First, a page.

Indian subsidies cost Queensland sugar industry $1 billion | Queensland country life

INDIAN government price and export subsidies have cost the Queensland sugar industry an estimated $1 billion.

The subsidies, which are currently being investigated by the World Trade Organization, have helped to significantly lower world sugar prices, according to a new report by Green Pool Commodity Specialists.

Leading industry organizations the Australian Sugar Milling Council (ASMC) and CANEGROWERS say the detrimental impact confirms the need for continued Australian government and industry pressure against India’s subsidies .

The report commissioned by the ASMC found that the Indian government’s regulation of sugar cane prices was causing large production surpluses and India’s subsidized exports had contributed to a significant drop in world sugar prices. .

The report concludes that sugar cane growers and sugar mills in Queensland recorded an estimated $1 billion in revenue between 2017-18 and 2020-21, or nearly $5 million a week.

ASMC director of policy, economics and trade, David Rynne, says Australia, Brazil and Guatemala filed a formal complaint over Indian government subsidies at the WTO in February 2019.

A WTO report on the complaint could be released in 2021.

“Over the past four years, these subsidies have harmed growers, millers and workers in Queensland’s sugar industry, their families and their communities,” said Mr Rynne.

“The Green Pool report concluded that India’s current sugar production of over 33 million tonnes exceeds its domestic sugar consumption of around 26 million tonnes.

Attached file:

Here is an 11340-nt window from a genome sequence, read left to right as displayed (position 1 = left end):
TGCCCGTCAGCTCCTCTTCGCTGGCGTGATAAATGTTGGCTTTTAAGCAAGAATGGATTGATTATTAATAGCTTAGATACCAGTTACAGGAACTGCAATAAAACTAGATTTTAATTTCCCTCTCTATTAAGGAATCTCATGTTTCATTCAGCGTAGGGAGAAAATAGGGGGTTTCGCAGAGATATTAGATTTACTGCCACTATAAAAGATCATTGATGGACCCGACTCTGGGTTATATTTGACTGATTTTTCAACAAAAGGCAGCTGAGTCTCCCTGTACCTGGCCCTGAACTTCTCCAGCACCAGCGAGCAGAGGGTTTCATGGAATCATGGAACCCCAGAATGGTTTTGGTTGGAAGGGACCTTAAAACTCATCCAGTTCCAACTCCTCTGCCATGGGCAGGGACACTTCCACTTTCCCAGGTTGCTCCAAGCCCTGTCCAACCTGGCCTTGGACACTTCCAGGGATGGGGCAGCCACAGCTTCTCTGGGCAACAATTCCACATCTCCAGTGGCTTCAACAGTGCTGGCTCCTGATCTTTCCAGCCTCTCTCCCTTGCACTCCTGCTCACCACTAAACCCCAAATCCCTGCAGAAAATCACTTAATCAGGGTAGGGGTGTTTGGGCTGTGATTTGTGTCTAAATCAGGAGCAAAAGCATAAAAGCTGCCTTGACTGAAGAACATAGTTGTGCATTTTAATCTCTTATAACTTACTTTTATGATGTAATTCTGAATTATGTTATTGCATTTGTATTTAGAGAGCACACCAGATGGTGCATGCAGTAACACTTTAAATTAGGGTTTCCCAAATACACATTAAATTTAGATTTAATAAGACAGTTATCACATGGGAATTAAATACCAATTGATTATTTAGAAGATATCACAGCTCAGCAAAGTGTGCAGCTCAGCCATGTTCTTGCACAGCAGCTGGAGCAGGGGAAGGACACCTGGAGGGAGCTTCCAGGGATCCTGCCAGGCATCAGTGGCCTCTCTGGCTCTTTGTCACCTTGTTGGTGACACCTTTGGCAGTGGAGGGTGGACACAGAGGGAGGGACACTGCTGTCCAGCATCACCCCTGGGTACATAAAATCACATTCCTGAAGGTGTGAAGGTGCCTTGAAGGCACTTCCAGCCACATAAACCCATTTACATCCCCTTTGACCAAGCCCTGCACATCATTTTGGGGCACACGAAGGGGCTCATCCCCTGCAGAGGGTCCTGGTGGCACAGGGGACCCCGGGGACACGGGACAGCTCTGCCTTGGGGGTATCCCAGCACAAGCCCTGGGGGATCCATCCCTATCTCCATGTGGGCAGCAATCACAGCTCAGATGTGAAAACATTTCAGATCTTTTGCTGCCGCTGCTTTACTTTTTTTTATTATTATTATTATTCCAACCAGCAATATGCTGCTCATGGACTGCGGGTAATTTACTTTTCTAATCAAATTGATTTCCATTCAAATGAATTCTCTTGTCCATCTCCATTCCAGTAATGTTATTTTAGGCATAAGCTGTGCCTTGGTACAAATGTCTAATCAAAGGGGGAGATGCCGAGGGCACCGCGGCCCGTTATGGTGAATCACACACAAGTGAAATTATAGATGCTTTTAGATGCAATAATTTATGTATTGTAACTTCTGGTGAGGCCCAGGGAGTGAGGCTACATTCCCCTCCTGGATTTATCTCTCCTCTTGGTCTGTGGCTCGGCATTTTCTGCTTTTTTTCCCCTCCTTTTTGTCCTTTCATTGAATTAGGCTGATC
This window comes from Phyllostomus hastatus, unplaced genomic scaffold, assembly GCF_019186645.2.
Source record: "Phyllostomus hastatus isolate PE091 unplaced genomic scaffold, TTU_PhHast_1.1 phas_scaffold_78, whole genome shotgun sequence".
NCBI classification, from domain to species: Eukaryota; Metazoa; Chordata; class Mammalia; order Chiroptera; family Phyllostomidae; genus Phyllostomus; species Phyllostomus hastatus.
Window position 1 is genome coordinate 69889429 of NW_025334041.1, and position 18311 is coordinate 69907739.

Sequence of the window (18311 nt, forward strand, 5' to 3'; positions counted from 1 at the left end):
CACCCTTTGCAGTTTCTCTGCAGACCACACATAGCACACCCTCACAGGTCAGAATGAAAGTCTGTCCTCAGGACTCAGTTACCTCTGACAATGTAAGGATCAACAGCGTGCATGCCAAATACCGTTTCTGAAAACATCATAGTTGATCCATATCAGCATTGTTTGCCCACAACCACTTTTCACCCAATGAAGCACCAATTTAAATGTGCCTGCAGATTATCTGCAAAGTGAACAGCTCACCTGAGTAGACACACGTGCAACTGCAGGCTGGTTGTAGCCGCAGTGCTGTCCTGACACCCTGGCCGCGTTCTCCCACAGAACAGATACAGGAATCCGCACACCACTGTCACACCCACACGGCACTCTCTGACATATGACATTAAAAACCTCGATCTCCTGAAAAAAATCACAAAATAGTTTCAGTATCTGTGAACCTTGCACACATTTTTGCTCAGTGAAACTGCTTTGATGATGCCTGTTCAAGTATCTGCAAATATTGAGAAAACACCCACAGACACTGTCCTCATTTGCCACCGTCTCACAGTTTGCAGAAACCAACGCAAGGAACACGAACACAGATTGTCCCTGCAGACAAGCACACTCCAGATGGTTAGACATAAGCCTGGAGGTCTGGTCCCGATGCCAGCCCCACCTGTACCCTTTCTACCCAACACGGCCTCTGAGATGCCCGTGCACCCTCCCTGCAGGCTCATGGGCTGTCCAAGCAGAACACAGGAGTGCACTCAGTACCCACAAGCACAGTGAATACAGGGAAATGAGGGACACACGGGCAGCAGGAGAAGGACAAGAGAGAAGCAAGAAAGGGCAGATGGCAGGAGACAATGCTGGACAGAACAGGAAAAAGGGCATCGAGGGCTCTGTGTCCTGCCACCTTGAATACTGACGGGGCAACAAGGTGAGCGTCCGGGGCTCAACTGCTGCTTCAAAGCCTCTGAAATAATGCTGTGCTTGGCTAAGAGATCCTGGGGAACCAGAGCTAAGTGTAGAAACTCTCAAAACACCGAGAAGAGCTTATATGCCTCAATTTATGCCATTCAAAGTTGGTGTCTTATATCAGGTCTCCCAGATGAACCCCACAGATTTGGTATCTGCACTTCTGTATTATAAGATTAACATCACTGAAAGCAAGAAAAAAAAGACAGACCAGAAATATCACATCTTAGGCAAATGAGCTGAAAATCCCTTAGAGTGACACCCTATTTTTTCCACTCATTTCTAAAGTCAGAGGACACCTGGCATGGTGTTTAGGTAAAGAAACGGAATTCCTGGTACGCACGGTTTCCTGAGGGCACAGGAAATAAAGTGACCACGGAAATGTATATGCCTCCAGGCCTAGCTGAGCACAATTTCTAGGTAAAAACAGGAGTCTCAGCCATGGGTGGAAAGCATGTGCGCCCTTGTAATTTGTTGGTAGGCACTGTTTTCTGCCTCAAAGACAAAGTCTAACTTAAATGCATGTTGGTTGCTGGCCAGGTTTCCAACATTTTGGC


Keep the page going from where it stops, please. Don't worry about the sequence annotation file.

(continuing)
“This subsidized excess production means that export subsidies will likely be a permanent feature for many years to come if left unchecked.”

The ASMC and CANEGROWERS commended the Australian Government for its advocacy for the sugar industry, calling for continued support for growers, millers, dependent businesses and regional communities.

CANEGROWERS chairman Paul Schembri said the Australian government had strongly supported the industry through the WTO case, but with worrying reports that the Indian government may be considering another set of subsidies to export, it was clear that maintaining the collective effort of our diplomatic representatives to the Indian government will be crucial.

“We hope the WTO will rule against Indian subsidies, as the economic pain for Australian growers, millers and sugar communities could be deep and prolonged if they continue,” Mr Schembri said.

“We will share the findings of this report with the Australian and Queensland governments, as well as our local parliamentary representatives.

“We want to work with them to ensure progress towards a fairer global sugar market.”

The Green Pool report revealed thatby 2017-18, India’s sugar export subsidy program had become virtually institutionalized.

“India is now a structural exporter of sugar, with subsidies on exported sugar of up to a third of the cost of producing raw sugar from an Indian factory,” the report said.

“Apart from export subsidies and regulated sugarcane prices, the Indian government also sets domestic sugar prices well above world prices and provides soft loans to milling companies to build ethanol distillation operations to utilize sugar and processing by-products.

“The Indian government’s decision to financially support significant levels of (initially compulsory) exports has had a real and perverse impact on the global market.”

The ASMC is commissioning further analysis to determine the broader impact of India’s subsidies on Queensland regions and the state’s economy.

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Rachel J. Bradford